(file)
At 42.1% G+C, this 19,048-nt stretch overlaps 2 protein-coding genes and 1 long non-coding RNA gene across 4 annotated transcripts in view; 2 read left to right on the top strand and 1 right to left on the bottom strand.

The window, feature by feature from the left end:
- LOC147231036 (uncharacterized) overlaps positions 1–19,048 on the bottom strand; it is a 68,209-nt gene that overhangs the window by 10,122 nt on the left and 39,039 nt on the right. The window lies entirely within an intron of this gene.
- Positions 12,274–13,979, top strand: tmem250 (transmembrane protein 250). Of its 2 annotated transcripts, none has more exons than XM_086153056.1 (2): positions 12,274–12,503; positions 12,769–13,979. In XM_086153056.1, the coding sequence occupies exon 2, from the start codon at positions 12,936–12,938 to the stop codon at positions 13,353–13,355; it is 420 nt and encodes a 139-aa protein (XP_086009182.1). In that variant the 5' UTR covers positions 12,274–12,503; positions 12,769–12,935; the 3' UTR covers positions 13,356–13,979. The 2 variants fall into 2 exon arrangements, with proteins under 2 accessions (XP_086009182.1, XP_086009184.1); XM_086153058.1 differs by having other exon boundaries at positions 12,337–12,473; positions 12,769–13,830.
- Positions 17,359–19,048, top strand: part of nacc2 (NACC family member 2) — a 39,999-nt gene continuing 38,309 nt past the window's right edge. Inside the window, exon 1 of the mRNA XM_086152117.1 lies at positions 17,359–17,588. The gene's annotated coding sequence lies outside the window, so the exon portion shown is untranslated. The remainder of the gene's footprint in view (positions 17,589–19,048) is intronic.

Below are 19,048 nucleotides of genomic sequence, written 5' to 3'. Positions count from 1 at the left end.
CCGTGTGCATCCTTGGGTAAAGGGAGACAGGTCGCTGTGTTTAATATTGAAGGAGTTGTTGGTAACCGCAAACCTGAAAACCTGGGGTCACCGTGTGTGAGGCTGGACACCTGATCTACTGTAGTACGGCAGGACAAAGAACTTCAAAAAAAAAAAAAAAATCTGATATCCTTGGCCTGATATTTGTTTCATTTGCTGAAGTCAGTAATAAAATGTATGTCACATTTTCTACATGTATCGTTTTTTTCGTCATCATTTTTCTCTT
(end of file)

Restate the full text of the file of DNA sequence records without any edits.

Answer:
At 42.1% G+C, this 19,048-nt stretch overlaps 2 protein-coding genes and 1 long non-coding RNA gene across 4 annotated transcripts in view; 2 read left to right on the top strand and 1 right to left on the bottom strand.

The window, feature by feature from the left end:
- LOC147231036 (uncharacterized) overlaps positions 1–19,048 on the bottom strand; it is a 68,209-nt gene that overhangs the window by 10,122 nt on the left and 39,039 nt on the right. The window lies entirely within an intron of this gene.
- Positions 12,274–13,979, top strand: tmem250 (transmembrane protein 250). Of its 2 annotated transcripts, none has more exons than XM_086153056.1 (2): positions 12,274–12,503; positions 12,769–13,979. In XM_086153056.1, the coding sequence occupies exon 2, from the start codon at positions 12,936–12,938 to the stop codon at positions 13,353–13,355; it is 420 nt and encodes a 139-aa protein (XP_086009182.1). In that variant the 5' UTR covers positions 12,274–12,503; positions 12,769–12,935; the 3' UTR covers positions 13,356–13,979. The 2 variants fall into 2 exon arrangements, with proteins under 2 accessions (XP_086009182.1, XP_086009184.1); XM_086153058.1 differs by having other exon boundaries at positions 12,337–12,473; positions 12,769–13,830.
- Positions 17,359–19,048, top strand: part of nacc2 (NACC family member 2) — a 39,999-nt gene continuing 38,309 nt past the window's right edge. Inside the window, exon 1 of the mRNA XM_086152117.1 lies at positions 17,359–17,588. The gene's annotated coding sequence lies outside the window, so the exon portion shown is untranslated. The remainder of the gene's footprint in view (positions 17,589–19,048) is intronic.

Below are 19,048 nucleotides of genomic sequence, written 5' to 3'. Positions count from 1 at the left end.
CCGTGTGCATCCTTGGGTAAAGGGAGACAGGTCGCTGTGTTTAATATTGAAGGAGTTGTTGGTAACCGCAAACCTGAAAACCTGGGGTCACCGTGTGTGAGGCTGGACACCTGATCTACTGTAGTACGGCAGGACAAAGAACTTCAAAAAAAAAAAAAAAATCTGATATCCTTGGCCTGATATTTGTTTCATTTGCTGAAGTCAGTAATAAAATGTATGTCACATTTTCTACATGTATCGTTTTTTTCGTCATCATTTTTCTCTT